“What we have learned out of this [financial crisis] is that there really is nothing in terms of regulation for holding companies,” says Scott Sinder, The Council’s general counsel.  “The other issue is that nobody really knows what these companies are doing.”

Gazing at the Crystal Ball

The election of Democratic President Barack Obama will likely have less impact on the regulatory reform movement than it will on the benefits side of the insurance equation. Although candidate Obama made it clear that tackling the healthcare system to significantly reduce the number of uninsured was a top priority, property-casualty insurance issues were not part of the campaign dialogue.

“We couldn’t detect any particular policy position that the Obama campaign took in the area of insurance regulation,” says Frank Nutter, president of the Reinsurance Association of America. “I don’t think he comes in with an agenda focused on insurance regulation, but I suspect they are going to inherit a lot of financial services regulation positions from the Fed and Treasury and others.”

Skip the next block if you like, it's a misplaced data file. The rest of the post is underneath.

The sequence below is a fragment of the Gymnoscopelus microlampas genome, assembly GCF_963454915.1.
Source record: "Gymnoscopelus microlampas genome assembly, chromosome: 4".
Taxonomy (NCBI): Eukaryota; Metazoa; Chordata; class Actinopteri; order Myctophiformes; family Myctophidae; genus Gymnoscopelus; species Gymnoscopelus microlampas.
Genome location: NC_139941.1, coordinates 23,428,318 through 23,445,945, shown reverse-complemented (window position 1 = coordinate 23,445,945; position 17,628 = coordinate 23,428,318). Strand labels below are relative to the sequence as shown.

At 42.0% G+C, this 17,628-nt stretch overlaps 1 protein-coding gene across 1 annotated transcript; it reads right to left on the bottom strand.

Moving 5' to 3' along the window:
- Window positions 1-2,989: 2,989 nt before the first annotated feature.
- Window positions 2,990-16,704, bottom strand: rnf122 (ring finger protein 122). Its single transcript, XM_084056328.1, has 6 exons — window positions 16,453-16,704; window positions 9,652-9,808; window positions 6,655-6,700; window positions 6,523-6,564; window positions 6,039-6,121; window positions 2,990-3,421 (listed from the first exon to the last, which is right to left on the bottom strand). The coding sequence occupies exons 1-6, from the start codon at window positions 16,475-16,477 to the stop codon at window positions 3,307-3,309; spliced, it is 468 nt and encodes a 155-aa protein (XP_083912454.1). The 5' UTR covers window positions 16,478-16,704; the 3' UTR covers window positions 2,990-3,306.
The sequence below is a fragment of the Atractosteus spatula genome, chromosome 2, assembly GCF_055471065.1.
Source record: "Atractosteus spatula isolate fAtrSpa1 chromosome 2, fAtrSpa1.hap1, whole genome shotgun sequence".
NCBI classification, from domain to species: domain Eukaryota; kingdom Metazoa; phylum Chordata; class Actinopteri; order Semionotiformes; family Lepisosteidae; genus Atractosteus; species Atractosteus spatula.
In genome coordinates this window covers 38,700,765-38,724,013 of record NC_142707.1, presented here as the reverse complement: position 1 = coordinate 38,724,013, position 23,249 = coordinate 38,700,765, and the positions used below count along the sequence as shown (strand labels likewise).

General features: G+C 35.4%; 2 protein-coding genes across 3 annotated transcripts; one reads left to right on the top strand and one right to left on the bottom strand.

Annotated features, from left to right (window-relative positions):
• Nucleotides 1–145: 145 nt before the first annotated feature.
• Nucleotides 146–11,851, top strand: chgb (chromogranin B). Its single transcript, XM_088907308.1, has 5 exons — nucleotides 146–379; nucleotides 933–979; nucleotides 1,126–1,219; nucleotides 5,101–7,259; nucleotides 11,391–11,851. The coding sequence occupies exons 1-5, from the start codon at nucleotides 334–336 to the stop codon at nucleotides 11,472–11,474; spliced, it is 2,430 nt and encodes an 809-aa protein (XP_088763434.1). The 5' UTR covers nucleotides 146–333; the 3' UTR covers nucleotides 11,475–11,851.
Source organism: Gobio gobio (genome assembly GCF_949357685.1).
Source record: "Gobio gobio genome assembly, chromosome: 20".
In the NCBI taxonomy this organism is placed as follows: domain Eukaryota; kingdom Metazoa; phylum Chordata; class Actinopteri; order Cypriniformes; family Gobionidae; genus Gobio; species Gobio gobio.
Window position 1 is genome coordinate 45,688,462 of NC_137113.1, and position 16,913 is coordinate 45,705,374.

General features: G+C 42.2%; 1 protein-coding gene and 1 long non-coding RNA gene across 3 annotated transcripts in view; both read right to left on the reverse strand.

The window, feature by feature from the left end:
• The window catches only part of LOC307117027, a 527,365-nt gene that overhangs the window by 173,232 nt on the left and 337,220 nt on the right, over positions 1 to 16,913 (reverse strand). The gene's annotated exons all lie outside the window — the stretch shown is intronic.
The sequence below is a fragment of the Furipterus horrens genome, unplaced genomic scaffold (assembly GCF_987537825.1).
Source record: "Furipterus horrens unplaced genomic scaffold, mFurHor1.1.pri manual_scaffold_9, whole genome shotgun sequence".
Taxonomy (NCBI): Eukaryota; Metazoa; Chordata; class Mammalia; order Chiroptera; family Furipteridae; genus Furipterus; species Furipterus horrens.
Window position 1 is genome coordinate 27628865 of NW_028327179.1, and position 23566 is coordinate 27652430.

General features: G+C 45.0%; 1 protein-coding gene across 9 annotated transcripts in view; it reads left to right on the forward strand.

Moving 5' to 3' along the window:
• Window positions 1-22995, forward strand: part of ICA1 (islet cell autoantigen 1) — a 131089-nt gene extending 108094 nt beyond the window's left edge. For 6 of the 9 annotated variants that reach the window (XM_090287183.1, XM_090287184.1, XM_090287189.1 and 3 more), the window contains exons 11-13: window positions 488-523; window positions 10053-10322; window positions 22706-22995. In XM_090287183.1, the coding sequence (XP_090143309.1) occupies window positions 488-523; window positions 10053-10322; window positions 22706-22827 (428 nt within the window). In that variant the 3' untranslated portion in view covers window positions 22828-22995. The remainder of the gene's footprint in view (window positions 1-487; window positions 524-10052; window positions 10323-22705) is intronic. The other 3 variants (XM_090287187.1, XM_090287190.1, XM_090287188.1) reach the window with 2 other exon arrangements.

Insurance regulatory reform received a fair amount of attention during the last Congress, but most of the talk then was about the merits of an optional federal charter, reform of the surplus lines marketplace and the possibility of enacting a NARAB II approach to producer licensing that would strip away duplicative requirements symptomatic of a state-based regulatory system.

Then this fall, insurance giant AIG toppled under the weight of a huge book of credit default swaps, saved only by a controversial $150 billion bailout by the federal government (read: “taxpayers”). By highlighting the role of the insurance industry in the financial services sector and the dangers of unregulated activities, the AIG crisis dramatically changed the parameters of the discussion.